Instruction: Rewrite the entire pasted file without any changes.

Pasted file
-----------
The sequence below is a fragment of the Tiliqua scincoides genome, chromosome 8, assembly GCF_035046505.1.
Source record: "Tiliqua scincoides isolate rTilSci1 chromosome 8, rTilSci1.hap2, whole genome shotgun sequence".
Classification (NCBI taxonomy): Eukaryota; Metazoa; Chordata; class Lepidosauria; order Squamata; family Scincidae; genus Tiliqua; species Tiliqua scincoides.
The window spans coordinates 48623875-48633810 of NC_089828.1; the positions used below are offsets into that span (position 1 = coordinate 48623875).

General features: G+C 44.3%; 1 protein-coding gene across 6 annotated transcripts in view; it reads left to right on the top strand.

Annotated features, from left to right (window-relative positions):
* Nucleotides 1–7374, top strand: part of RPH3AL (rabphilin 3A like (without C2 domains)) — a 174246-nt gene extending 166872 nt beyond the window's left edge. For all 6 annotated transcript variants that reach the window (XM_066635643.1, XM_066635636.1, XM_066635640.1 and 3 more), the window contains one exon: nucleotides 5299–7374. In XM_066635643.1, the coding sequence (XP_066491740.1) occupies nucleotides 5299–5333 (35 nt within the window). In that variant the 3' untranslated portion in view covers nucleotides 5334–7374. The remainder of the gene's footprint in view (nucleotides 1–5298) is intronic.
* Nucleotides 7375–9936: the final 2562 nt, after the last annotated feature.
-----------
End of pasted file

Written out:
The sequence below is a fragment of the Tiliqua scincoides genome, chromosome 8, assembly GCF_035046505.1.
Source record: "Tiliqua scincoides isolate rTilSci1 chromosome 8, rTilSci1.hap2, whole genome shotgun sequence".
Classification (NCBI taxonomy): Eukaryota; Metazoa; Chordata; class Lepidosauria; order Squamata; family Scincidae; genus Tiliqua; species Tiliqua scincoides.
The window spans coordinates 48623875-48633810 of NC_089828.1; the positions used below are offsets into that span (position 1 = coordinate 48623875).

General features: G+C 44.3%; 1 protein-coding gene across 6 annotated transcripts in view; it reads left to right on the top strand.

Annotated features, from left to right (window-relative positions):
* Nucleotides 1–7374, top strand: part of RPH3AL (rabphilin 3A like (without C2 domains)) — a 174246-nt gene extending 166872 nt beyond the window's left edge. For all 6 annotated transcript variants that reach the window (XM_066635643.1, XM_066635636.1, XM_066635640.1 and 3 more), the window contains one exon: nucleotides 5299–7374. In XM_066635643.1, the coding sequence (XP_066491740.1) occupies nucleotides 5299–5333 (35 nt within the window). In that variant the 3' untranslated portion in view covers nucleotides 5334–7374. The remainder of the gene's footprint in view (nucleotides 1–5298) is intronic.
* Nucleotides 7375–9936: the final 2562 nt, after the last annotated feature.